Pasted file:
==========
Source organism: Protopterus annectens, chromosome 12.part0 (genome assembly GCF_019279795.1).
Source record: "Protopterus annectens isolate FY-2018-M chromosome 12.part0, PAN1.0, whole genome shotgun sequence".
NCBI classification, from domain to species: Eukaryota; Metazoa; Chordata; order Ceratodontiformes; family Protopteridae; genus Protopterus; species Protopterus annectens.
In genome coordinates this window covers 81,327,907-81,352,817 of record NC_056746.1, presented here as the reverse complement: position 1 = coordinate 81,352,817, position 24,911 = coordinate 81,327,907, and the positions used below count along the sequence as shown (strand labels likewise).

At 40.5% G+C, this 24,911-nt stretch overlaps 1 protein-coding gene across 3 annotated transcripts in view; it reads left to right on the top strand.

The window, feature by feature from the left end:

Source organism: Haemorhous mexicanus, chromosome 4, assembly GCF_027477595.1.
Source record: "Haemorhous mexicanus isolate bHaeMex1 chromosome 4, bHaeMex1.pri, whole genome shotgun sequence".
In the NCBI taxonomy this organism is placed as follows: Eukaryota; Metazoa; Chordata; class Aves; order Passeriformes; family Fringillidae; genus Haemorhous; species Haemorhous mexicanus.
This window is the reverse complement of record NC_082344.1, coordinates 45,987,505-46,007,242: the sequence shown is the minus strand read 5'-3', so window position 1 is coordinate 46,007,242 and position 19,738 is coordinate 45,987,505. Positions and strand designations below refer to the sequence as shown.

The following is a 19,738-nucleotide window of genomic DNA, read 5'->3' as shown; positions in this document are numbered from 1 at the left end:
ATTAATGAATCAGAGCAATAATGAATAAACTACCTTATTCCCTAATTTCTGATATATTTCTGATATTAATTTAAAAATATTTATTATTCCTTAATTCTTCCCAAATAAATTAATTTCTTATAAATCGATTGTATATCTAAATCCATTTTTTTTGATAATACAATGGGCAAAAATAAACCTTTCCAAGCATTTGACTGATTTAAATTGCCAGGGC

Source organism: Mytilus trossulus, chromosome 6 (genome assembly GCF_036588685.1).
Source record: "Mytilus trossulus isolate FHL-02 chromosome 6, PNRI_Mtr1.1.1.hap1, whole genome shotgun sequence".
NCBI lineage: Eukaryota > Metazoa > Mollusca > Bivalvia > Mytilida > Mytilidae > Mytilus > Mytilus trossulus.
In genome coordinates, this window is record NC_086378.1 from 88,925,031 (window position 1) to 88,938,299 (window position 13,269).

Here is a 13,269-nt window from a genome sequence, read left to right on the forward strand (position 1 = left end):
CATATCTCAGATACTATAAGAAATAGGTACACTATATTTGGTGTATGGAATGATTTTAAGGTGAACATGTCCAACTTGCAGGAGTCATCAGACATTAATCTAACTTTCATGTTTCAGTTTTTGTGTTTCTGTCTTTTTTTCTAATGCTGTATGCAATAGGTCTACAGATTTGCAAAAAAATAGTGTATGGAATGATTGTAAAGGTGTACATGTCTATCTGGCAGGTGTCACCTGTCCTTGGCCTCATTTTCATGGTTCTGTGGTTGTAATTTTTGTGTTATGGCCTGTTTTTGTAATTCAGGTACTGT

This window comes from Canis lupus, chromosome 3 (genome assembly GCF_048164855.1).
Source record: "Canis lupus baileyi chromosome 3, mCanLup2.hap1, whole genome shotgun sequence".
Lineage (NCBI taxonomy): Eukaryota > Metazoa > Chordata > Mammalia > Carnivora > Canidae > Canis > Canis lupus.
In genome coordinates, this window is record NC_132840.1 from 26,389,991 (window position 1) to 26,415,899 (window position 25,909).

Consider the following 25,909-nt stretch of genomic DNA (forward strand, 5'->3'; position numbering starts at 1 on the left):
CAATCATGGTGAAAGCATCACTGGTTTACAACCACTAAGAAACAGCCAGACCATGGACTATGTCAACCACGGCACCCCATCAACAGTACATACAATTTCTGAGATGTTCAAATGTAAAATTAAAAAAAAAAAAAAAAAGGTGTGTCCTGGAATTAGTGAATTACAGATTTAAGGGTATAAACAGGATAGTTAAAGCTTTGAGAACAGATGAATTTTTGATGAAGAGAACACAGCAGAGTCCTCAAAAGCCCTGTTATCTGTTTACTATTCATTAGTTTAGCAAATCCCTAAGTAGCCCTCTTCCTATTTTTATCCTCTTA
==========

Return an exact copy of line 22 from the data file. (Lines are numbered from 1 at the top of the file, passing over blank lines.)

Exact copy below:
In genome coordinates, this window is record NC_132840.1 from 26,389,991 (window position 1) to 26,415,899 (window position 25,909).